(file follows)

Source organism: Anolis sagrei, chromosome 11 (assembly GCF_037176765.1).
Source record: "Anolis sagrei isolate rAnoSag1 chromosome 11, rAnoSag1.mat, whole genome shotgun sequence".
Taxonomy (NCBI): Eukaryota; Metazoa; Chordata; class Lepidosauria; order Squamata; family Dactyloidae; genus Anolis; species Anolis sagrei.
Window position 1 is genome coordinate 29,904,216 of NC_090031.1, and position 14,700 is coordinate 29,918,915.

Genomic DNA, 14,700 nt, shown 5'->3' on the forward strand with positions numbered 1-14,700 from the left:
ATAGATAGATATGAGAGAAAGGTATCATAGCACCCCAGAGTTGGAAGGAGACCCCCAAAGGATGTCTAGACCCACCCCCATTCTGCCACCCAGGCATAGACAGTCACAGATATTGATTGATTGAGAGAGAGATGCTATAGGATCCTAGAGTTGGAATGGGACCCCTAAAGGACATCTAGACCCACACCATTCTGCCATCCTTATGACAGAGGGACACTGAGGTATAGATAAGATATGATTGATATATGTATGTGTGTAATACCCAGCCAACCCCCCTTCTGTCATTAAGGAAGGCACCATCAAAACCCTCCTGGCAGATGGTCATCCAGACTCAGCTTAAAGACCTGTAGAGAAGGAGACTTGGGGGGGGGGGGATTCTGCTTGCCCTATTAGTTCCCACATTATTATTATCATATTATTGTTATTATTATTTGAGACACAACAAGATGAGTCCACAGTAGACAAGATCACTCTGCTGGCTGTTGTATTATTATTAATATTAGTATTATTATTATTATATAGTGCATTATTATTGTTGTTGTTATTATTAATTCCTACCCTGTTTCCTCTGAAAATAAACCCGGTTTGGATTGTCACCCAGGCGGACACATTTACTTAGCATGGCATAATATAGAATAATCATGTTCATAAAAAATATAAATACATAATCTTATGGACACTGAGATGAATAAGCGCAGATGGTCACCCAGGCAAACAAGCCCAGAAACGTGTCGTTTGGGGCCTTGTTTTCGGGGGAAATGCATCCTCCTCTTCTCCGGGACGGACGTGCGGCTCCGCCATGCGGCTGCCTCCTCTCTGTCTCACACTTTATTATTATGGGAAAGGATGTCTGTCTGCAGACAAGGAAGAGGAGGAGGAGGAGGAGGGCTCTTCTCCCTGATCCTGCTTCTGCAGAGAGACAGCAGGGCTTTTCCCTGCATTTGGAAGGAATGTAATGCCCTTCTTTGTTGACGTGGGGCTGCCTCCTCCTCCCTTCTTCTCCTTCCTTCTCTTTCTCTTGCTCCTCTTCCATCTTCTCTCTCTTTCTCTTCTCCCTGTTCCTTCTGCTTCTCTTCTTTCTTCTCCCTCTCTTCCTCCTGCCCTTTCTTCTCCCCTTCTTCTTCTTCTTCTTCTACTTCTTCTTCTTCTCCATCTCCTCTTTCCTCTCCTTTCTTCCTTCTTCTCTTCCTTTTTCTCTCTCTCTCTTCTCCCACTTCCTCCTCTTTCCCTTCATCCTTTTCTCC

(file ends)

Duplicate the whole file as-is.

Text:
Source organism: Anolis sagrei, chromosome 11 (assembly GCF_037176765.1).
Source record: "Anolis sagrei isolate rAnoSag1 chromosome 11, rAnoSag1.mat, whole genome shotgun sequence".
Taxonomy (NCBI): Eukaryota; Metazoa; Chordata; class Lepidosauria; order Squamata; family Dactyloidae; genus Anolis; species Anolis sagrei.
Window position 1 is genome coordinate 29,904,216 of NC_090031.1, and position 14,700 is coordinate 29,918,915.

Genomic DNA, 14,700 nt, shown 5'->3' on the forward strand with positions numbered 1-14,700 from the left:
ATAGATAGATATGAGAGAAAGGTATCATAGCACCCCAGAGTTGGAAGGAGACCCCCAAAGGATGTCTAGACCCACCCCCATTCTGCCACCCAGGCATAGACAGTCACAGATATTGATTGATTGAGAGAGAGATGCTATAGGATCCTAGAGTTGGAATGGGACCCCTAAAGGACATCTAGACCCACACCATTCTGCCATCCTTATGACAGAGGGACACTGAGGTATAGATAAGATATGATTGATATATGTATGTGTGTAATACCCAGCCAACCCCCCTTCTGTCATTAAGGAAGGCACCATCAAAACCCTCCTGGCAGATGGTCATCCAGACTCAGCTTAAAGACCTGTAGAGAAGGAGACTTGGGGGGGGGGGGATTCTGCTTGCCCTATTAGTTCCCACATTATTATTATCATATTATTGTTATTATTATTTGAGACACAACAAGATGAGTCCACAGTAGACAAGATCACTCTGCTGGCTGTTGTATTATTATTAATATTAGTATTATTATTATTATATAGTGCATTATTATTGTTGTTGTTATTATTAATTCCTACCCTGTTTCCTCTGAAAATAAACCCGGTTTGGATTGTCACCCAGGCGGACACATTTACTTAGCATGGCATAATATAGAATAATCATGTTCATAAAAAATATAAATACATAATCTTATGGACACTGAGATGAATAAGCGCAGATGGTCACCCAGGCAAACAAGCCCAGAAACGTGTCGTTTGGGGCCTTGTTTTCGGGGGAAATGCATCCTCCTCTTCTCCGGGACGGACGTGCGGCTCCGCCATGCGGCTGCCTCCTCTCTGTCTCACACTTTATTATTATGGGAAAGGATGTCTGTCTGCAGACAAGGAAGAGGAGGAGGAGGAGGAGGGCTCTTCTCCCTGATCCTGCTTCTGCAGAGAGACAGCAGGGCTTTTCCCTGCATTTGGAAGGAATGTAATGCCCTTCTTTGTTGACGTGGGGCTGCCTCCTCCTCCCTTCTTCTCCTTCCTTCTCTTTCTCTTGCTCCTCTTCCATCTTCTCTCTCTTTCTCTTCTCCCTGTTCCTTCTGCTTCTCTTCTTTCTTCTCCCTCTCTTCCTCCTGCCCTTTCTTCTCCCCTTCTTCTTCTTCTTCTTCTACTTCTTCTTCTTCTCCATCTCCTCTTTCCTCTCCTTTCTTCCTTCTTCTCTTCCTTTTTCTCTCTCTCTCTTCTCCCACTTCCTCCTCTTTCCCTTCATCCTTTTCTCC